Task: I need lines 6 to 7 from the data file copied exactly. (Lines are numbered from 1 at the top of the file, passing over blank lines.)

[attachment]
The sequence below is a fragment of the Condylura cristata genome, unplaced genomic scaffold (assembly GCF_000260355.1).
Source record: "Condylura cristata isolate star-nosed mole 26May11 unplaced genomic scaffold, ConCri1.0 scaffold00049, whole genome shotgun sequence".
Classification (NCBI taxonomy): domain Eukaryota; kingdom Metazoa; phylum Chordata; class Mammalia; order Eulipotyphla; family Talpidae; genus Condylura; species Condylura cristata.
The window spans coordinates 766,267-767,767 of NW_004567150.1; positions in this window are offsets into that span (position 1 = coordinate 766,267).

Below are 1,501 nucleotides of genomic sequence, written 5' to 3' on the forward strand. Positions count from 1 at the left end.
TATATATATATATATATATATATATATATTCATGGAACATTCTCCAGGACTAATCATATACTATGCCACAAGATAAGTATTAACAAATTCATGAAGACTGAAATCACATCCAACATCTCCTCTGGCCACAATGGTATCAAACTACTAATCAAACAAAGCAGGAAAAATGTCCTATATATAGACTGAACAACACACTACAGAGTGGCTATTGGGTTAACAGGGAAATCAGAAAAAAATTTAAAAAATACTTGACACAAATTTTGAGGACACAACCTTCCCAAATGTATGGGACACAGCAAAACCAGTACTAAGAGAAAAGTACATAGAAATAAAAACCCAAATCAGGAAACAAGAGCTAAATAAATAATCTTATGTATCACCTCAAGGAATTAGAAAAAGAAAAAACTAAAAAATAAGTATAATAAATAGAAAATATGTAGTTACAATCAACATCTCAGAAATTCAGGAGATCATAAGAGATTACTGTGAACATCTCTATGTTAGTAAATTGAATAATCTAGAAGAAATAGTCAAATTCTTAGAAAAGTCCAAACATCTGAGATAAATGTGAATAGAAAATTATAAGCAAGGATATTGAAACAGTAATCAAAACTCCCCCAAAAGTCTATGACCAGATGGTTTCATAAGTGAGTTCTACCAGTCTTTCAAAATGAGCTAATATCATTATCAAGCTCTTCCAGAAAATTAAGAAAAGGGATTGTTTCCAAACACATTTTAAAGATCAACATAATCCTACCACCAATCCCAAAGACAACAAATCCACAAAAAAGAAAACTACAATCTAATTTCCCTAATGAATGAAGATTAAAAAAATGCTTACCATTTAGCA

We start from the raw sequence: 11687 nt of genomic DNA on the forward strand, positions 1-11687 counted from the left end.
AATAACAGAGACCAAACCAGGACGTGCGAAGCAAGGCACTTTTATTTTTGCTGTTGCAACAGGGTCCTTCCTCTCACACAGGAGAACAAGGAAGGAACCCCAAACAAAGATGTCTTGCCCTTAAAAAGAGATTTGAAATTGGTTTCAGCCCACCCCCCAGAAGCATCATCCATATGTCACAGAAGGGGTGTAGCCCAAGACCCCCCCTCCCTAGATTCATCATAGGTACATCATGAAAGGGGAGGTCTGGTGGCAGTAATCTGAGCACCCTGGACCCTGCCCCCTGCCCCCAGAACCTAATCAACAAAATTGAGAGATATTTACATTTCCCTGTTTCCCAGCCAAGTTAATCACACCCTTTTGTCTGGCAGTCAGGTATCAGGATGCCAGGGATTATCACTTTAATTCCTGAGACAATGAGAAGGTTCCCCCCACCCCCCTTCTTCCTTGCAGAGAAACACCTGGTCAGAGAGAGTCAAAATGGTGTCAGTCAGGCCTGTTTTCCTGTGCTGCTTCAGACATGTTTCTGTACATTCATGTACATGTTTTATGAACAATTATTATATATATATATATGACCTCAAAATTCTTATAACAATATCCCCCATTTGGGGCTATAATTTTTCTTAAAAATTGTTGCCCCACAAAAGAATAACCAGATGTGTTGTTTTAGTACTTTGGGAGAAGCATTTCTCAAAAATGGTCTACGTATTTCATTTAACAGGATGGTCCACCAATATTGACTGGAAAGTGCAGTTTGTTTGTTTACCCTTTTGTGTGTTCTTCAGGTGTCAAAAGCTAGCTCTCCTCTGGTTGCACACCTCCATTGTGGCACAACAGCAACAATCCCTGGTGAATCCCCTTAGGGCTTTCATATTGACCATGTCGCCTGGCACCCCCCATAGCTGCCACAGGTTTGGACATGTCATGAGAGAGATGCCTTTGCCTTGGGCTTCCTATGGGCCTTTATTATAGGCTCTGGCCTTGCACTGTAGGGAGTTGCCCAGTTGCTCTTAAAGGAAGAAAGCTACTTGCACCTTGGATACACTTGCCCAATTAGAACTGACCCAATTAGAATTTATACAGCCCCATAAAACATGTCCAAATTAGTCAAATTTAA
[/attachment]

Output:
TATATATATATATATATATATATATATATTCATGGAACATTCTCCAGGACTAATCATATACTATGCCACAAGATAAGTATTAACAAATTCATGAAGACTGAAATCACATCCAACATCTCCTCTGGCCACAATGGTATCAAACTACTAATCAAACAAAGCAGGAAAAATGTCCTATATATAGACTGAACAACACACTACAGAGTGGCTATTGGGTTAACAGGGAAATCAGAAAAAAATTTAAAAAATACTTGACACAAATTTTGAGGACACAACCTTCCCAAATGTATGGGACACAGCAAAACCAGTACTAAGAGAAAAGTACATAGAAATAAAAACCCAAATCAGGAAACAAGAGCTAAATAAATAATCTTATGTATCACCTCAAGGAATTAGAAAAAGAAAAAACTAAAAAATAAGTATAATAAATAGAAAATATGTAGTTACAATCAACATCTCAGAAATTCAGGAGATCATAAGAGATTACTGTGAACATCTCTATGTTAGTAAATTGAATAATCTAGAAGAAATAGTCAAATTCTTAGAAAAGTCCAAACATCTGAGATAAATGTGAATAGAAAATTATAAGCAAGGATATTGAAACAGTAATCAAAACTCCCCCAAAAGTCTATGACCAGATGGTTTCATAAGTGAGTTCTACCAGTCTTTCAAAATGAGCTAATATCATTATCAAGCTCTTCCAGAAAATTAAGAAAAGGGATTGTTTCCAAACACATTTTAAAGATCAACATAATCCTACCACCAATCCCAAAGACAACAAATCCACAAAAAAGAAAACTACAATCTAATTTCCCTAATGAATGAAGATTAAAAAAATGCTTACCATTTAGCA

We start from the raw sequence: 11687 nt of genomic DNA on the forward strand, positions 1-11687 counted from the left end.